Changes in land use—especially in forests, croplands, and fallow areas—appear to play a far bigger role than anticipated in determining how much carbon growing plants will remove from the air, a new study finds.
If confirmed, the new analysis could influence what measures nations will be encouraged to take in controlling carbon as part of their adherence to the Kyoto Protocol, a treaty to limit climate change.
Carbon dioxide is a principal greenhouse gas. Two years ago, a much publicized Princeton University study concluded that vegetation within the continental United States can, like a sponge, sop up virtually all of the carbon dioxide spewed by domestic fossil fuel burning (SN: 11/21/98, p. 332).
The new study not only challenges the Princeton estimates but also finds that carbon absorption rates are unpredictable. They “can vary by 100 percent or more from year to year,” observes David Schimel of the Max Planck Institute for Biogeochemistry in Jena, Germany.
During droughts, U.S. vegetation may collectively become a carbon emitter, his group reports in the March 17 Science.
Schimel coordinated research groups working with three different computer models that simulate the use of carbon by natural and agricultural ecosystems. The groups integrated into their models a wealth of locally collected U.S. data for the period 1980 to 1993. This information included not only local climate, ground cover, precipitation, and atmospheric carbon concentrations but also descriptions of how people were managing the land. It contained data on fertilizer use, crop-planting and harvest dates, irrigation, and even tillage intensity.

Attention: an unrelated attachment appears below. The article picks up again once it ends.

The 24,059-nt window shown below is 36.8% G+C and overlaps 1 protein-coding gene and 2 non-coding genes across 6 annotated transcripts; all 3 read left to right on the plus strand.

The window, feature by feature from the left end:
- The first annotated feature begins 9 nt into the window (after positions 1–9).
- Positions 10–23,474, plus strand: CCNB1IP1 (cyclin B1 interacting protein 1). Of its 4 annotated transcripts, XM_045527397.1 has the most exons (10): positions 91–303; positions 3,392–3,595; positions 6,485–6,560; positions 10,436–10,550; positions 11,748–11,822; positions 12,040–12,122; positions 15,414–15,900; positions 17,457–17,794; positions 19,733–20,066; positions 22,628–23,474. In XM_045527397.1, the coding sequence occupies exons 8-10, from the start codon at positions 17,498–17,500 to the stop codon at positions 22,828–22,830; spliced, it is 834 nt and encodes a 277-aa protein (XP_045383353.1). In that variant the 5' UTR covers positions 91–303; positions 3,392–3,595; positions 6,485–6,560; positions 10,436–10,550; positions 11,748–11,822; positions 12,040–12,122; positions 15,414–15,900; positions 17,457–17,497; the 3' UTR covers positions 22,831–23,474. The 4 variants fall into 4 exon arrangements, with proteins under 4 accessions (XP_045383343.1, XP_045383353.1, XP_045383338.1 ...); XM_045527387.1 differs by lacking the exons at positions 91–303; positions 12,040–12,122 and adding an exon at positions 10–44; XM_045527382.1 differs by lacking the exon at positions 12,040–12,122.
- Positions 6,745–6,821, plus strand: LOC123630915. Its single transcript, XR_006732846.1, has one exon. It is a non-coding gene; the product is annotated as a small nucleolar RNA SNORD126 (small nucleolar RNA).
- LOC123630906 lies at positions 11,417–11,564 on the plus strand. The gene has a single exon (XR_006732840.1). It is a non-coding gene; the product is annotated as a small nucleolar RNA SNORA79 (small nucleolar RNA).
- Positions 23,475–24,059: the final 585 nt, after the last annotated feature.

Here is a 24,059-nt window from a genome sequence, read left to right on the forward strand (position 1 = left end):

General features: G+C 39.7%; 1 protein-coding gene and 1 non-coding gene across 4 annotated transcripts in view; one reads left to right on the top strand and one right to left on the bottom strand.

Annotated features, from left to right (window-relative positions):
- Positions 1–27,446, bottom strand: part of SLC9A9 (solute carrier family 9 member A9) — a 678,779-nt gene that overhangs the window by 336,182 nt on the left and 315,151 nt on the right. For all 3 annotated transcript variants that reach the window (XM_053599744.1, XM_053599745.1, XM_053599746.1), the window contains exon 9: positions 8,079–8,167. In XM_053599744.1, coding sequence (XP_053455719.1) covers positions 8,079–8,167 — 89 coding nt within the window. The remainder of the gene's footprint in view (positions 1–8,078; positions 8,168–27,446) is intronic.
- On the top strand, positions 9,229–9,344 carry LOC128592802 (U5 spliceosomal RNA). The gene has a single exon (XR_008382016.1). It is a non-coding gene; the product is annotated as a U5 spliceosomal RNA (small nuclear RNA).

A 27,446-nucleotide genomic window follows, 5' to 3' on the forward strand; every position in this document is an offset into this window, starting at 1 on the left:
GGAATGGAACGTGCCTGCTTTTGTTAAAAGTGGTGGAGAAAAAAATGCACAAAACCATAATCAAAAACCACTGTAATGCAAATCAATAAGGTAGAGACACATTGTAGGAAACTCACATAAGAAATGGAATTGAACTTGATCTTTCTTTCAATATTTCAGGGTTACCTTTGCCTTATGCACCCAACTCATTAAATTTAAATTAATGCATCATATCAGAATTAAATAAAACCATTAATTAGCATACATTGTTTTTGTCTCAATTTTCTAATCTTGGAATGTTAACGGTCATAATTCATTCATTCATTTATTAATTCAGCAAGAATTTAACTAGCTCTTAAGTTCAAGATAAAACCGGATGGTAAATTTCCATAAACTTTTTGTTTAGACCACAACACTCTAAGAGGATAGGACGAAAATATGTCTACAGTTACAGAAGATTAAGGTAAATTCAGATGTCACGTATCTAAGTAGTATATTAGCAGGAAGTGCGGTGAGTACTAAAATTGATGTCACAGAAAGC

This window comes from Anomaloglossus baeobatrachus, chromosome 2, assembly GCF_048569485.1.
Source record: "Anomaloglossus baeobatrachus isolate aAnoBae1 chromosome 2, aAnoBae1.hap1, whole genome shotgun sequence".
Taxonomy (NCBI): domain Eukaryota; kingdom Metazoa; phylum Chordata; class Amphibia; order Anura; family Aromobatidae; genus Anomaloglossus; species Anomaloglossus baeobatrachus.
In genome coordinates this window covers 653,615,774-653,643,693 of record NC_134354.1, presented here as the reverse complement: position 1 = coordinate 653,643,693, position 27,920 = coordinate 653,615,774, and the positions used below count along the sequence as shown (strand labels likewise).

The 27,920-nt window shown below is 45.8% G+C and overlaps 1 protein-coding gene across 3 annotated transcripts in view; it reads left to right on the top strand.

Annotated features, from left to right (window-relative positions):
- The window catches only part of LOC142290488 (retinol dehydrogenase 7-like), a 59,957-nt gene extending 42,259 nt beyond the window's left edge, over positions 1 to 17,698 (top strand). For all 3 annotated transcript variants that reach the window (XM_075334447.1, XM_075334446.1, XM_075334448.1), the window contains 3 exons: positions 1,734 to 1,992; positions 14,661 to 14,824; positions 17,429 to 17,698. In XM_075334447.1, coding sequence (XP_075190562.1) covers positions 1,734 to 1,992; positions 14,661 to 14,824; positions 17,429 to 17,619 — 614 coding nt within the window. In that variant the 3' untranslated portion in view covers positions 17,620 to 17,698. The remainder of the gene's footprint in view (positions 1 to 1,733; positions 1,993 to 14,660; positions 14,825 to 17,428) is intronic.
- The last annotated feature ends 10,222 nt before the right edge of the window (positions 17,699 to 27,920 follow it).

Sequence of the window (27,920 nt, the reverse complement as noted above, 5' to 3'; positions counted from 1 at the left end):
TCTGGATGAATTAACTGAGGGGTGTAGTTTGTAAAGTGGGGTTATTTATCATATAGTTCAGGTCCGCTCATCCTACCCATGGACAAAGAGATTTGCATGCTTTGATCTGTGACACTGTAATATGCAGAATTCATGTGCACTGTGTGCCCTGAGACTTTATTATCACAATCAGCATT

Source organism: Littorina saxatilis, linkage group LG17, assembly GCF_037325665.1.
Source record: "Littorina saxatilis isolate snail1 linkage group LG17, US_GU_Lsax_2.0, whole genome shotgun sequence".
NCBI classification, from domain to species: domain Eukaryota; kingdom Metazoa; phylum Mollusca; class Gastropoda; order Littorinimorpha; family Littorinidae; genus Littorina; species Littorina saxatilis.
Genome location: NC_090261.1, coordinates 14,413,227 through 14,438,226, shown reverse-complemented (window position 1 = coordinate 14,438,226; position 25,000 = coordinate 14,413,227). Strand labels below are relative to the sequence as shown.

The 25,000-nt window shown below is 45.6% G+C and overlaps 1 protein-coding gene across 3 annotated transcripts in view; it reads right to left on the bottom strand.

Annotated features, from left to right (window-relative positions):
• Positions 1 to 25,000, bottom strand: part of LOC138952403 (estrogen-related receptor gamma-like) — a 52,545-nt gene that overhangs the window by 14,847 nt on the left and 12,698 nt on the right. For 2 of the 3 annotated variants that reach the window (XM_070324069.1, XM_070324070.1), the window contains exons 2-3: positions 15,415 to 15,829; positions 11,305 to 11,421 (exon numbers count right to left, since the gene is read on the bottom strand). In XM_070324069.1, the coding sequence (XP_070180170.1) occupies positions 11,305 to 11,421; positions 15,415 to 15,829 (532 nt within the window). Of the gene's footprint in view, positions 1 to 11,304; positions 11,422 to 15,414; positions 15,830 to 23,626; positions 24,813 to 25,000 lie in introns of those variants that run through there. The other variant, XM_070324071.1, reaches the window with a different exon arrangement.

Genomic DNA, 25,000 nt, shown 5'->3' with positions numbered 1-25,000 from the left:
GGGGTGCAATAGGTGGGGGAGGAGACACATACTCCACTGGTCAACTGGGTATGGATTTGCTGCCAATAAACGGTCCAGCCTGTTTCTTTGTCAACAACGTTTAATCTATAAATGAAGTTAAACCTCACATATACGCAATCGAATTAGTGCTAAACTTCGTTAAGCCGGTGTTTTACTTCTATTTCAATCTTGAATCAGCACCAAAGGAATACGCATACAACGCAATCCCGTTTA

The scientists saw large decreases or increases in carbon storage in areas where, for example, fields were fallowed or lands were reforested. Overall, the new study concludes, the United States’ absorption of atmospheric carbon dioxide appears to total about 0.3 gigaton per year. That’s far below annual U.S. carbon emissions of 1.5 to 1.6 gigatons, and close to what Richard A. Houghton of the Woods Hole (Mass.)
Research Center found last year using a very different approach (SN: 7/24/99, p. 54). The analyses by Schimel’s team also contradict a prevailing view of the fertilizing effect of carbon dioxide. Carbon is a basic building block of plants. Some studies have suggested that the amount of carbon that an ecosystem retains depends on the element’s availability. As atmospheric carbon climbs, more plant matter would grow and sop it up.
The new study suggests, however, that land-use practices are at least as important as climate or carbon fertilization—and perhaps more significant than both together—in determining how big a carbon sink U.S. ecosystems provide.
Houghton says that this apparently heightened importance of land-use changes should spur more research. To date, he notes, federal agencies have devoted little funding to study the role of land-use practices in modifying the effects of carbon-dioxide pollution.
Song-Miao Fan of Princeton holds to his group’s view that the United States sops up at least 1 gigaton of carbon annually. He says, however, that the new study does “highlight the continuing uncertainty of the nature of the Northern Hemisphere’s carbon sink.”